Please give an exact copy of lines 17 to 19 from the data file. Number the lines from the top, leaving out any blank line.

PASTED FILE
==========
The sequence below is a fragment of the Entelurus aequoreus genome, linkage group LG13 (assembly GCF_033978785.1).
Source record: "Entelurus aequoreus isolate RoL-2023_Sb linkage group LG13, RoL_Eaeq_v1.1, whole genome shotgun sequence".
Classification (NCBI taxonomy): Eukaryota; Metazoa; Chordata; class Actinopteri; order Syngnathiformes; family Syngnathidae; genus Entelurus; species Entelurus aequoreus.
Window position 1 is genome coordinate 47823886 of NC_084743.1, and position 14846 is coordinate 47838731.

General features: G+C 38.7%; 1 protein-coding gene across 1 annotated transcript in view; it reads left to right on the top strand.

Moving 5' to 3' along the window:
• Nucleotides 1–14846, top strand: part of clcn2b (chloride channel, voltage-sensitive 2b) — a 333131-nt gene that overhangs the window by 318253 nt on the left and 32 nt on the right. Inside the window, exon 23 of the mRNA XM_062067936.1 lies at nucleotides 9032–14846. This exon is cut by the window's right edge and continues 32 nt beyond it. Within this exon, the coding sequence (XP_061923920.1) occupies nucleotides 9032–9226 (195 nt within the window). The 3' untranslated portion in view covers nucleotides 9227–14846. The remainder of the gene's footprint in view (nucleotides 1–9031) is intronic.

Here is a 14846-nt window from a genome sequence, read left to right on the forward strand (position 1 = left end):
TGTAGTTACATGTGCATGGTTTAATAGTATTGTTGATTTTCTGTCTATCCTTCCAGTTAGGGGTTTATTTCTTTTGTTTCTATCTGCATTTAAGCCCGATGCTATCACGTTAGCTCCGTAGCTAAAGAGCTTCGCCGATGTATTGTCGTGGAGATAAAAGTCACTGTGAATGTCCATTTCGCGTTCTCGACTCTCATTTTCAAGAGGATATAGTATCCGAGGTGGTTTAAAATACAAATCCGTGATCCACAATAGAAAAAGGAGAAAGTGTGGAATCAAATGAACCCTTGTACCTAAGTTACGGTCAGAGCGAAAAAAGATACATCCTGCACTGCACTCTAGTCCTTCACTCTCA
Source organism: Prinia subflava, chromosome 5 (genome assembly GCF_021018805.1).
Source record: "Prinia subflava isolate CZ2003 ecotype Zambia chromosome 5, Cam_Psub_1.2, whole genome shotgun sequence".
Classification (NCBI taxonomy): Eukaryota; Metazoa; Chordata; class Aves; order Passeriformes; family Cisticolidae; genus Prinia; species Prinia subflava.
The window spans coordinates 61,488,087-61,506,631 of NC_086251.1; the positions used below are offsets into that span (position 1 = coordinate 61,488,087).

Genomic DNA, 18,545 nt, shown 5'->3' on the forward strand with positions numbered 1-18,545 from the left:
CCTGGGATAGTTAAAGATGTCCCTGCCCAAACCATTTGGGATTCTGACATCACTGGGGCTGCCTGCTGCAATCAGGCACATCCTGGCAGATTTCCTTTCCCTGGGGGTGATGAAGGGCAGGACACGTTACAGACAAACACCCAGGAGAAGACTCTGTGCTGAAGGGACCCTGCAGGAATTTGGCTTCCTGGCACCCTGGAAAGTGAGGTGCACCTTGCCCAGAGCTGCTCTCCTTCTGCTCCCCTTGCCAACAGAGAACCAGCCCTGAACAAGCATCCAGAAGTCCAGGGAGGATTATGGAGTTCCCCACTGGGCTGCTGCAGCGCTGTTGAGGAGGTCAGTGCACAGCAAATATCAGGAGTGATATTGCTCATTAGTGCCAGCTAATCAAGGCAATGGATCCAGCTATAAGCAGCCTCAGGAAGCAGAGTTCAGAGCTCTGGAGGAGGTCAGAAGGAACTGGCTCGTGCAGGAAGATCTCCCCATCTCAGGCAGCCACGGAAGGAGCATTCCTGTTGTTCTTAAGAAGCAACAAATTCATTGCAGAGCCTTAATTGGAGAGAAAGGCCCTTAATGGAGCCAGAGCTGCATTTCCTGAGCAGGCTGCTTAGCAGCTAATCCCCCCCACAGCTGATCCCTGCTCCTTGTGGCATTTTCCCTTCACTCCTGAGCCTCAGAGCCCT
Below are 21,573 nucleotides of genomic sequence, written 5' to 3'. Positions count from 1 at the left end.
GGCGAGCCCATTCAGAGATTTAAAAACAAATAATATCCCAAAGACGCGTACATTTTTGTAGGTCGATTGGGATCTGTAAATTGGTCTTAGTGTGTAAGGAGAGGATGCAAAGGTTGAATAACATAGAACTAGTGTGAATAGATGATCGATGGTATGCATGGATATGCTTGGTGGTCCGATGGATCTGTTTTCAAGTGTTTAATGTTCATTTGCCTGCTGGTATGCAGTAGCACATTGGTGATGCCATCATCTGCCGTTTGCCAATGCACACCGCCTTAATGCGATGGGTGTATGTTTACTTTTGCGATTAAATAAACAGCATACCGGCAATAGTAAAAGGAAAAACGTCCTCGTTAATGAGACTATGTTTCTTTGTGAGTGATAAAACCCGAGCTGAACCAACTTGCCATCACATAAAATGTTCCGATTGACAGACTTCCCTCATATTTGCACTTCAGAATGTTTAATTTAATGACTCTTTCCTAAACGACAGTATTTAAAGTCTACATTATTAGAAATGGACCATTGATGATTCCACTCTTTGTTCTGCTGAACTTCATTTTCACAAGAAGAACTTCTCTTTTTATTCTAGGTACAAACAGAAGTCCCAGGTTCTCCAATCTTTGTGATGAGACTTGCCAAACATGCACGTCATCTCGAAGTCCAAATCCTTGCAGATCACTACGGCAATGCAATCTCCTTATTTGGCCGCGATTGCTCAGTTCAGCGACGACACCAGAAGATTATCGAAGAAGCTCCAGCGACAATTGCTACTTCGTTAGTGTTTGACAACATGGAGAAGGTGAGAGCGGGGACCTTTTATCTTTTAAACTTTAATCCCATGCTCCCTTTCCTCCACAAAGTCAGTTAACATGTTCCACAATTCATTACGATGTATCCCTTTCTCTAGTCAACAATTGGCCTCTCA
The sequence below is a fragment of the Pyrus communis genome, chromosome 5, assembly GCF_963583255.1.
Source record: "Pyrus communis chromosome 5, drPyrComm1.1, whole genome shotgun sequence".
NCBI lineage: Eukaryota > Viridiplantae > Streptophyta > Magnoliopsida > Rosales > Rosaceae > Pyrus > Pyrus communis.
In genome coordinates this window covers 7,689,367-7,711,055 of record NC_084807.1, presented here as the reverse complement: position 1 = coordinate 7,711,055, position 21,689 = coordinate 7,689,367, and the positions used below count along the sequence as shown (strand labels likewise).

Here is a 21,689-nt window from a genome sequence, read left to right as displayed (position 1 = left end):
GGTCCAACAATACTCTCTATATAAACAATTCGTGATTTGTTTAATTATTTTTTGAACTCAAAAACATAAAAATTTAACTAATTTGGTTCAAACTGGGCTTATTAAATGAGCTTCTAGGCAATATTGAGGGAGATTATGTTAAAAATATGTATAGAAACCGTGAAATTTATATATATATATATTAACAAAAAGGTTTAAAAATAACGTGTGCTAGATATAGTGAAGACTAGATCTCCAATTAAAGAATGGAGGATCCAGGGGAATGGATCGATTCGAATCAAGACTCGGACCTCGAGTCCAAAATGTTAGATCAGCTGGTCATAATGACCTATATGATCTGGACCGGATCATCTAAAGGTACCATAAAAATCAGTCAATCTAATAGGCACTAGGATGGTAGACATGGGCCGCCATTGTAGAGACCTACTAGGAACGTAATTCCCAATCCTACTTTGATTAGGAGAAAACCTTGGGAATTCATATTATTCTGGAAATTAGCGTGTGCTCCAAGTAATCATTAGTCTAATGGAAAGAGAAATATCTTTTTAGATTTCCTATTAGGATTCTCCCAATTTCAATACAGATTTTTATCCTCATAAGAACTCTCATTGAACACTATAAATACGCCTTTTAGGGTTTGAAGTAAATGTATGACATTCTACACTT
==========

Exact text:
GGCGAGCCCATTCAGAGATTTAAAAACAAATAATATCCCAAAGACGCGTACATTTTTGTAGGTCGATTGGGATCTGTAAATTGGTCTTAGTGTGTAAGGAGAGGATGCAAAGGTTGAATAACATAGAACTAGTGTGAATAGATGATCGATGGTATGCATGGATATGCTTGGTGGTCCGATGGATCTGTTTTCAAGTGTTTAATGTTCATTTGCCTGCTGGTATGCAGTAGCACATTGGTGATGCCATCATCTGCCGTTTGCCAATGCACACCGCCTTAATGCGATGGGTGTATGTTTACTTTTGCGATTAAATAAACAGCATACCGGCAATAGTAAAAGGAAAAACGTCCTCGTTAATGAGACTATGTTTCTTTGTGAGTGATAAAACCCGAGCTGAACCAACTTGCCATCACATAAAATGTTCCGATTGACAGACTTCCCTCATATTTGCACTTCAGAATGTTTAATTTAATGACTCTTTCCTAAACGACAGTATTTAAAGTCTACATTATTAGAAATGGACCATTGATGATTCCACTCTTTGTTCTGCTGAACTTCATTTTCACAAGAAGAACTTCTCTTTTTATTCTAGGTACAAACAGAAGTCCCAGGTTCTCCAATCTTTGTGATGAGACTTGCCAAACATGCACGTCATCTCGAAGTCCAAATCCTTGCAGATCACTACGGCAATGCAATCTCCTTATTTGGCCGCGATTGCTCAGTTCAGCGACGACACCAGAAGATTATCGAAGAAGCTCCAGCGACAATTGCTACTTCGTTAGTGTTTGACAACATGGAGAAGGTGAGAGCGGGGACCTTTTATCTTTTAAACTTTAATCCCATGCTCCCTTTCCTCCACAAAGTCAGTTAACATGTTCCACAATTCATTACGATGTATCCCTTTCTCTAGTCAACAATTGGCCTCTCA
The sequence below is a fragment of the Pyrus communis genome, chromosome 5, assembly GCF_963583255.1.
Source record: "Pyrus communis chromosome 5, drPyrComm1.1, whole genome shotgun sequence".